XML Feed for RxPG News   Add RxPG News Headlines to My Yahoo!   Javascript Syndication for RxPG News

Research Health World General
 
  Home
 
 Latest Research
 Cancer
 Psychiatry
 Genetics
 Surgery
 Aging
 Ophthalmology
 Gynaecology
 Neurosciences
  Memory
  Regeneration
  Stroke
  Brain Diseases
  Headache
  Spinal Cord Diseases
  Demyelinating Diseases
  Neurodegenerative Diseases
  Taste
  Trigeminal Neuralgia
 Pharmacology
 Cardiology
 Obstetrics
 Infectious Diseases
 Respiratory Medicine
 Pathology
 Endocrinology
 Immunology
 Nephrology
 Gastroenterology
 Biotechnology
 Radiology
 Dermatology
 Microbiology
 Haematology
 Dental
 ENT
 Environment
 Embryology
 Orthopedics
 Metabolism
 Anaethesia
 Paediatrics
 Public Health
 Urology
 Musculoskeletal
 Clinical Trials
 Physiology
 Biochemistry
 Cytology
 Traumatology
 Rheumatology
 
 Medical News
 Health
 Opinion
 Healthcare
 Professionals
 Launch
 Awards & Prizes
 
 Careers
 Medical
 Nursing
 Dental
 
 Special Topics
 Euthanasia
 Ethics
 Evolution
 Odd Medical News
 Feature
 
 World News
 Tsunami
 Epidemics
 Climate
 Business
Search

Last Updated: Nov 17th, 2006 - 22:35:04

Neurosciences Channel
subscribe to Neurosciences newsletter

Latest Research : Neurosciences

   DISCUSS   |   EMAIL   |   PRINT
People with bigger brains are smarter
Jun 20, 2005, 16:05, Reviewed by: Dr.

“But when intelligence is correlated with a biological reality such as brain volume, it becomes harder to argue that human intelligence can’t be measured or that the scores do not reflect something meaningful,” said McDaniel.

 
People with bigger brains are smarter than their smaller-brained counterparts, according to a study conducted by a Virginia Commonwealth University researcher published in the journal “Intelligence.”

The study, published on line June 16, could settle a long-standing scientific debate about the relationship between brain size and intelligence. Ever since German anatomist and physiologist Frederick Tiedmann wrote in 1836 that there exists “an indisputable connection between the size of the brain and the mental energy displayed by the individual man,” scientists have been searching for biological evidence to prove his claim.

“For all age and sex groups, it is now very clear that brain volume and intelligence are related,” said lead researcher Michael A. McDaniel, Ph.D., an industrial and organizational psychologist who specializes in the study of intelligence and other predictors of job performance.

The study is the most comprehensive of its kind, drawing conclusions from 26 previous – mostly recent – international studies involving brain volume and intelligence. It was only five years ago, with the increased use of MRI-based brain assessments, that more data relating to brain volume and intelligence became available.

McDaniel, a professor in management in VCU’s School of Business, found that, on average, intelligence increases with increasing brain volume. Intelligence was measured with standardized intelligence tests, which have important consequences on peoples' lives, such as where they’ll go to college or what kind of job they get. Critics have called the tests inaccurate or irrelevant to the real world, he said.

“But when intelligence is correlated with a biological reality such as brain volume, it becomes harder to argue that human intelligence can’t be measured or that the scores do not reflect something meaningful,” said McDaniel.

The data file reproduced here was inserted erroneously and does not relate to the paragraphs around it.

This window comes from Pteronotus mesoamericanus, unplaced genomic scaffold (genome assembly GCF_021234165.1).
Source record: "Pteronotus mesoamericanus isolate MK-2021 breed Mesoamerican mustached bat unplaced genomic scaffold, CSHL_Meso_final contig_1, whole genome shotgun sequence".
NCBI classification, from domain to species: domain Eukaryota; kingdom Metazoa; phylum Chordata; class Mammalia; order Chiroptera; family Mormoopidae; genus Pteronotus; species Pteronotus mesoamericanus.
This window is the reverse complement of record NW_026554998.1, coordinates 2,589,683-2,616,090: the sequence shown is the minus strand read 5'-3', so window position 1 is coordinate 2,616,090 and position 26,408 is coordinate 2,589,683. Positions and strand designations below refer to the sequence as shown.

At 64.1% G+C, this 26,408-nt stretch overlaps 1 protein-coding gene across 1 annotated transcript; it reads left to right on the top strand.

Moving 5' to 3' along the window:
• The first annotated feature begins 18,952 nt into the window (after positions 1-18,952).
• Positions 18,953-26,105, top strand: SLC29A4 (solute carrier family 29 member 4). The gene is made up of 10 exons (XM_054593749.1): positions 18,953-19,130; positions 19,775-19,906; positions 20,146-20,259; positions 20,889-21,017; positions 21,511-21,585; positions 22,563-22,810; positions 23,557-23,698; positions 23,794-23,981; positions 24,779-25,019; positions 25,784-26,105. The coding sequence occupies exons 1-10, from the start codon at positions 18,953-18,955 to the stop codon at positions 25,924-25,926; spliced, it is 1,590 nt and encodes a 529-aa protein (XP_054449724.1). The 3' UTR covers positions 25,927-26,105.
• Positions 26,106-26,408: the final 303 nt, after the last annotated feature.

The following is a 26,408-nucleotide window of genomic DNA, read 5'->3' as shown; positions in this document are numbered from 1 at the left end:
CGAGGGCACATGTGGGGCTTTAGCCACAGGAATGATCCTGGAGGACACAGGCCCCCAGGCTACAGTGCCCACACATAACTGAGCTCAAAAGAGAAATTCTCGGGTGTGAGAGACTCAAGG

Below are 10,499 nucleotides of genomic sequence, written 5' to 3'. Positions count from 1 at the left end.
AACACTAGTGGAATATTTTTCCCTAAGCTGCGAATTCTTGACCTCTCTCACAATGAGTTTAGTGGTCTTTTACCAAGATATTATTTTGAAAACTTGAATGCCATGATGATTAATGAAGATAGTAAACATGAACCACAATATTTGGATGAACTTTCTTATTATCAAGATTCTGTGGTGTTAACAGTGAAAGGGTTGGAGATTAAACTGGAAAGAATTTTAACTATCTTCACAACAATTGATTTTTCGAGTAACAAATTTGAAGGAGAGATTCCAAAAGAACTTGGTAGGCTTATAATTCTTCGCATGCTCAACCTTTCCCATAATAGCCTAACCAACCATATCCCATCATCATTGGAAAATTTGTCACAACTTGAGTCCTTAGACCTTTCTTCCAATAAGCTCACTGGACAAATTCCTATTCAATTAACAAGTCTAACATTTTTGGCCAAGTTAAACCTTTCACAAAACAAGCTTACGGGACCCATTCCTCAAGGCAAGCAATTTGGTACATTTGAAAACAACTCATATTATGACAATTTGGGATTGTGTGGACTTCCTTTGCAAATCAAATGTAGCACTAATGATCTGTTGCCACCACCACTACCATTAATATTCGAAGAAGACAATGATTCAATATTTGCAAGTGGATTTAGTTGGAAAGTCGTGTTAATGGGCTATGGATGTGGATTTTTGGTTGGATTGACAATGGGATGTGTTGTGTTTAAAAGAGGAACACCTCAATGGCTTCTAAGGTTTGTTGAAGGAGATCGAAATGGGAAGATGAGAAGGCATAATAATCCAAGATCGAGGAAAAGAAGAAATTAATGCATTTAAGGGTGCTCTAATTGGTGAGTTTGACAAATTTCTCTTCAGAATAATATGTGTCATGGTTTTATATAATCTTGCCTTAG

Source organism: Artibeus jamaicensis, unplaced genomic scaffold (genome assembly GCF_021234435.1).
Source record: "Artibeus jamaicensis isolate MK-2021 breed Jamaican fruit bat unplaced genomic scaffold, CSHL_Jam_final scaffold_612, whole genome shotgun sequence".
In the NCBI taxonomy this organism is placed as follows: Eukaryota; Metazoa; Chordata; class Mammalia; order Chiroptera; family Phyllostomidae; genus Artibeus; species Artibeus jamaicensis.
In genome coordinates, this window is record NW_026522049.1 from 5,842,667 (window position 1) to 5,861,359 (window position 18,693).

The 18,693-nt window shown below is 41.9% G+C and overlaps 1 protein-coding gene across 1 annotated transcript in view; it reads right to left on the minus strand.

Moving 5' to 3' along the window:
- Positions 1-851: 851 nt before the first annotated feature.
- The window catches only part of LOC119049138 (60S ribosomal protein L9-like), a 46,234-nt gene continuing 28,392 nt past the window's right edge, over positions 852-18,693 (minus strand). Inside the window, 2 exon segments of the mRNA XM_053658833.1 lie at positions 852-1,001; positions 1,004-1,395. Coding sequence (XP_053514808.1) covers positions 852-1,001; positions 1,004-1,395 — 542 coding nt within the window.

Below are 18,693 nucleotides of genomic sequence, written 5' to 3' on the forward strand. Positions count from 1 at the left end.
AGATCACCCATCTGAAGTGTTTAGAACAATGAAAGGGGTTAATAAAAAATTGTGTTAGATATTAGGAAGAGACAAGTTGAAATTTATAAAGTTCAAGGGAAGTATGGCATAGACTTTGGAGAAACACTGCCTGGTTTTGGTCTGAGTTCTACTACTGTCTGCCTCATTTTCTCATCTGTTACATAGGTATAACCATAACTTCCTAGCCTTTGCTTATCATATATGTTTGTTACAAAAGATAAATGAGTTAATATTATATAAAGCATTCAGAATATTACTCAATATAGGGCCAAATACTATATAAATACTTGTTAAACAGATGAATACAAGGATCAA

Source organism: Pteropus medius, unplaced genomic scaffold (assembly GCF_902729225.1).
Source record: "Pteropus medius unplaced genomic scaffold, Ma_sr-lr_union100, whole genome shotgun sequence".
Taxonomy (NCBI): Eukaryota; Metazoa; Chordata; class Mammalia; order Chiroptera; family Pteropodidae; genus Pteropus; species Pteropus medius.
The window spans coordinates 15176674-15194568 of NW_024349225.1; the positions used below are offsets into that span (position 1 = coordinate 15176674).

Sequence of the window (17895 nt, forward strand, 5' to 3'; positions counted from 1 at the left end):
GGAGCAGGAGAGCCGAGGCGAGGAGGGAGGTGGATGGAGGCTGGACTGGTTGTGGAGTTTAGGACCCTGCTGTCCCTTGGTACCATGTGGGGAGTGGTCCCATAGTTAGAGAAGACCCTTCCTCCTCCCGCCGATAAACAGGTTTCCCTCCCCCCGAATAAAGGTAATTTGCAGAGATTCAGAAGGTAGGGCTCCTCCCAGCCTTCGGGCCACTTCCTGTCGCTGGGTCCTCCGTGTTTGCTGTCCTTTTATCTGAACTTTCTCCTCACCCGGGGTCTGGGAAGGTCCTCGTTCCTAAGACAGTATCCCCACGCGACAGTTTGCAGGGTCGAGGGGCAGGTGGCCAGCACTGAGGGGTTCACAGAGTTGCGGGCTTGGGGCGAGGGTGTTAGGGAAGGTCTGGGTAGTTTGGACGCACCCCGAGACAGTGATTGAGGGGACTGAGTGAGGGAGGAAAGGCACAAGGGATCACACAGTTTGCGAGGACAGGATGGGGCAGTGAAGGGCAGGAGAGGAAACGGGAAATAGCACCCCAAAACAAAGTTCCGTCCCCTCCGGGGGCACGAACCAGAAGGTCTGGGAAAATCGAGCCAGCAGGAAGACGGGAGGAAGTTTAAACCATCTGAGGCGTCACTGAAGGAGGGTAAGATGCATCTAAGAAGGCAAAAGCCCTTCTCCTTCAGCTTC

As an industrial and organizational psychologist, McDaniel works with employers to screen job applicants and measure their performance. He said employers will appreciate his findings because intelligence tests are the single best predictor of job performance.

“On average, smarter people learn quicker, make fewer errors, and are more productive,” McDaniel said. “The use of intelligence tests in screening job applicants has substantial economic benefits for organizations.”

Before MRIs, scientists often used external skull measurements or waited until a person died to estimate brain size. The external skull measurements were only approximate estimates of brain volume.
 

- Intelligence Journal
 

http://www.vcu.edu/uns/Releases/2005/june/McDaniel-Big%20Brain.pdf

 
Subscribe to Neurosciences Newsletter
E-mail Address:

 

About VCU and the VCU Medical Center: Located on two downtown campuses in Richmond, Va., Virginia Commonwealth University is ranked nationally by the Carnegie Foundation as a top research institution and enrolls more than 28,500 students in more than 181 certificate, undergraduate, graduate, professional and doctoral programs in the arts, sciences and humanities in 15 schools and one college. Forty of the university’s programs are unique in Virginia, and 20 graduate and professional programs have been ranked by U.S. News & World Report as among the best of their kind. MCV Hospitals, clinics and the health sciences schools of Virginia Commonwealth University compose the VCU Medical Center, one of the leading academic medical centers in the country. For more, see www.vcu.edu.

Related Neurosciences News

Memories: It's all in the packaging
New Effort to Treat Stroke More Effectively
Atrial Fibrillation linked to Reduced Cognitive Performance
Human Memory Gene Identified
Laser Analysis Points to Brain Pigment's Hidden Anatomy
Cause of nerve fiber damage in multiple sclerosis identified
REGARDS Study: Stroke Symptoms Common Among General Population
Signals That Tell Fly Neurons to Extend or Retract
Potential link between celiac disease and cognitive decline discovered
Progesterone for Traumatic brain injury??


For any corrections of factual information, to contact the editors or to send any medical news or health news press releases, use feedback form

Top of Page

 

© Copyright 2004 onwards by RxPG Medical Solutions Private Limited
Contact Us